For so little media hype, the Nativity Story is doing quite well. However, Orthodox Christians have a rich heritage of tradition surrounding Christ's birth: Joseph was aged, a widower, taking Mary from the temple where she was raised according to the Law, since both were near relatives (he was her uncle), there could be no marital relations. But in order for her to receive her inheritance as an only child (Numbers 36) she must marry in name only to one of the House of David (her own family). These traditions add sense and meaning to the Virgin Birth of Christ, the Messiah of Israel, the mention of "brothers" who were Joseph's sons from his first marriage to Salome, and the purity of this young girl, which allowed her to bear the God of creation as He took flesh from her. Many Orthodox teaching hymns refer to the ever-virginity of Mary prefiguring the sealed tomb of Christ from which He rose from the dead.

The Passion by Mel Gibson brought an entirely different audience: some enjoying Gibson's movies in general some interested in whether it was anti-Semitic or not some coming to enjoy the violence (God forbid) and Christians who believe that the more Christ suffered physically, the more He "paid for our sins" a concept unknown in the ancient Orthodox teachings. Another matter here entirely.

Another major "what?" about your article is its final paragraphs, including those who enjoy denying the existence of God and Christ and debunking Christianity. This is akin to writing about the subject of Shakespeare and wrapping up with commentaries by Bob Dylan. Anyone can strike out against the concept of God, or the Virgin Birth of Christ, but why use this article to showcase the "anybodies" out there who hate any belief system at all except the one they possess? Perhaps this is your own point of view?

We pray that this is not the case.

Presbytera Irene Matta

Orthodox Christian Mission education/outreach

San Luis Obispo




Nuclear power's record is safety
The Santa Maria Sun, aka, extreme left wing New Times held its yearly kangaroo court on nuclear power in the reference article by Patrick Klemz ("Teasing details from the Devil," Sun, Dec. 14 "The Devil and the details," New Times, Dec. 7).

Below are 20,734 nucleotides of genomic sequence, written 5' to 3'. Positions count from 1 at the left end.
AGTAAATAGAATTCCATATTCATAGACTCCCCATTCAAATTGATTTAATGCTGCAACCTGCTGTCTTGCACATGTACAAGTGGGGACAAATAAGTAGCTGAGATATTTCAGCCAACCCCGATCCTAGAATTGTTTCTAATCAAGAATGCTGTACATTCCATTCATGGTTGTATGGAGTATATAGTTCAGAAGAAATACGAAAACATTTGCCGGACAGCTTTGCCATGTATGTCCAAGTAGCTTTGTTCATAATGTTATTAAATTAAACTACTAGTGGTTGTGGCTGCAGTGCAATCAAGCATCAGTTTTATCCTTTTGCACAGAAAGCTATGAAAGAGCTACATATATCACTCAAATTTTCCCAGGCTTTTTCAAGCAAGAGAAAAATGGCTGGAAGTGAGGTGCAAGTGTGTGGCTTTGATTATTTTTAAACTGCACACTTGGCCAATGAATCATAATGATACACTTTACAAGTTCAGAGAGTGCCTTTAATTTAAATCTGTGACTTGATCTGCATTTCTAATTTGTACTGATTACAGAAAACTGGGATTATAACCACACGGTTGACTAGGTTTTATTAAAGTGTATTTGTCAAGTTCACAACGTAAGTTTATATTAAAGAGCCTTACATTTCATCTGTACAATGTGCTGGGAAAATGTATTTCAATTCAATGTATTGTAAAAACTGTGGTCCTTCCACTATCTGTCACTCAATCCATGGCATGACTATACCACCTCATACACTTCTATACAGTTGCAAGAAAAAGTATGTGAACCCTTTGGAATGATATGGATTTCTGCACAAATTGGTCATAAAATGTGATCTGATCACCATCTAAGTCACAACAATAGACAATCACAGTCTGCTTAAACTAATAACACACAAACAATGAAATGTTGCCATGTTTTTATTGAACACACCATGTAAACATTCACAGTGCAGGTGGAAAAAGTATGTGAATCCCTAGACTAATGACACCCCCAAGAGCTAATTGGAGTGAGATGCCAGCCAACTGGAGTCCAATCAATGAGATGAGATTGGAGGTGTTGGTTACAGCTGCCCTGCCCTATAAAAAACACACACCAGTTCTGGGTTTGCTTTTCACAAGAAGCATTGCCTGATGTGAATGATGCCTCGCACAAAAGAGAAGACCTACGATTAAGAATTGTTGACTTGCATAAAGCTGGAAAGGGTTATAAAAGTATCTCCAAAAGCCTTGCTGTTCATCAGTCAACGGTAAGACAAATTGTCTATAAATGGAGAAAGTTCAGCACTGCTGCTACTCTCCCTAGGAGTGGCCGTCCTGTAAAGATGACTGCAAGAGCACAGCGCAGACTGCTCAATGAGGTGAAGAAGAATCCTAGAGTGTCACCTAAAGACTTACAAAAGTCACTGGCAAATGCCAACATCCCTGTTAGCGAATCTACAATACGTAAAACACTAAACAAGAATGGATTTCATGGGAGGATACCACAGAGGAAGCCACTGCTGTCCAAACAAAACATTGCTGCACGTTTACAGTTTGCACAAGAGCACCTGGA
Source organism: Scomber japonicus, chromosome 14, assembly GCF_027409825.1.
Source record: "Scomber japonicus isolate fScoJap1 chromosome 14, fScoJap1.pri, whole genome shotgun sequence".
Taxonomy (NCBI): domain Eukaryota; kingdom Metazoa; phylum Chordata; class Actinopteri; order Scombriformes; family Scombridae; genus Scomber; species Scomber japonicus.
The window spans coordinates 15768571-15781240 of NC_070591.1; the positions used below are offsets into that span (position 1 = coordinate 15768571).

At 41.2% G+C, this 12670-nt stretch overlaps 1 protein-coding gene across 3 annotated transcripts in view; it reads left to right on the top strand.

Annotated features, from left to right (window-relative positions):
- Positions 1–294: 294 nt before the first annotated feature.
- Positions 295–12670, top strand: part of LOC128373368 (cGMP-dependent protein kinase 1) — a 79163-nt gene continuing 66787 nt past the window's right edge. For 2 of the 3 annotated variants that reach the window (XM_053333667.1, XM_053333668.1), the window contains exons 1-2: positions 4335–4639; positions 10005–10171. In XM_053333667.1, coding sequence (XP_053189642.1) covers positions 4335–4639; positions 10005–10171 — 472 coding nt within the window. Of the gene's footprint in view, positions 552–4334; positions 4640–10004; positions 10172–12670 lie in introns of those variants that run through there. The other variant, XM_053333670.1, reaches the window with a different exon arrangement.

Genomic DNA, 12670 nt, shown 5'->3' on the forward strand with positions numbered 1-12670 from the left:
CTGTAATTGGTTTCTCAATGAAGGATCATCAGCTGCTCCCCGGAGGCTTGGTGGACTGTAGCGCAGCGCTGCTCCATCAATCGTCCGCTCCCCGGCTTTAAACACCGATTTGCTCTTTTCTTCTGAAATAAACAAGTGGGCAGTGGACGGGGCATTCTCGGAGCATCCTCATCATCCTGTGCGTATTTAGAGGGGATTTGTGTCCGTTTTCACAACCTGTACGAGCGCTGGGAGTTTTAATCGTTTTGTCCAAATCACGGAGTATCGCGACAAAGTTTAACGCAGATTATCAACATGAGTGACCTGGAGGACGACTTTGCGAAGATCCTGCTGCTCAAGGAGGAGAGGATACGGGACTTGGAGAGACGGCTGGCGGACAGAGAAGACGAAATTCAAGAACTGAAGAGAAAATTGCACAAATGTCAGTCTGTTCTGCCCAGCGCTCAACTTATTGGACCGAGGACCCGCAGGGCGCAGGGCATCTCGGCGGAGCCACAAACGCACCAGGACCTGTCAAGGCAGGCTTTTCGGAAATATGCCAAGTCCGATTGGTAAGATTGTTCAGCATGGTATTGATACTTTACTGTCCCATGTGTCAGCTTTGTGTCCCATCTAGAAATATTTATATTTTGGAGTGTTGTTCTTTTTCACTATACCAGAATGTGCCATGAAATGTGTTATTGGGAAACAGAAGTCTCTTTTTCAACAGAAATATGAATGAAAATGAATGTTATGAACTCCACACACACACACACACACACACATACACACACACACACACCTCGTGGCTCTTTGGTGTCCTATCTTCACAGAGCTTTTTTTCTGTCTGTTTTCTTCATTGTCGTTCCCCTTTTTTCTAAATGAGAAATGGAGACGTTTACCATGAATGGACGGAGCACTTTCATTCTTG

Nuclear power has for 20 years delivered power to millions of homes safely. Yet in every article, it is presented in a negative light by the left-wing liberal news media. The issues are always storage of spent fuel rods and some mysterious threat from the equally mysterious terrorists.

The waste issue is a catch-22 formulated by the liberal press and their ignorant Abalone Alliance and Mothers for Peace. These are some of the same people who do not want the spent fuel rods moved and stored in Yucca Mountain, so they complain about the only other option: storage on-site behind the Diablo Power Plant. Hypocrisy is the catchword of the news media and their liberal stooges.

Nuclear power is used safely around the world and on hundreds of ships. California uses a peak power of 50 billion watt hours, of which nuclear is 20 percent. Its record is safety. Taking a ride on a jet airplane is not as safe. Who knows why no one has attacked the reactors. Maybe it is too hard to do for the result that would be gained. It is very hard to cause any damage to a reactor, because they are designed to be fail-safe. The quaking violets in Mothers for Peace are not engineers or nuclear experts and only hold up the threat boogeyman to gain the attention of the equally uninformed news media and public in general.

Mr. Klemz's article does nothing but stir up concerns and offers no solutions, except to damn the great benefactor of our society: nuclear power.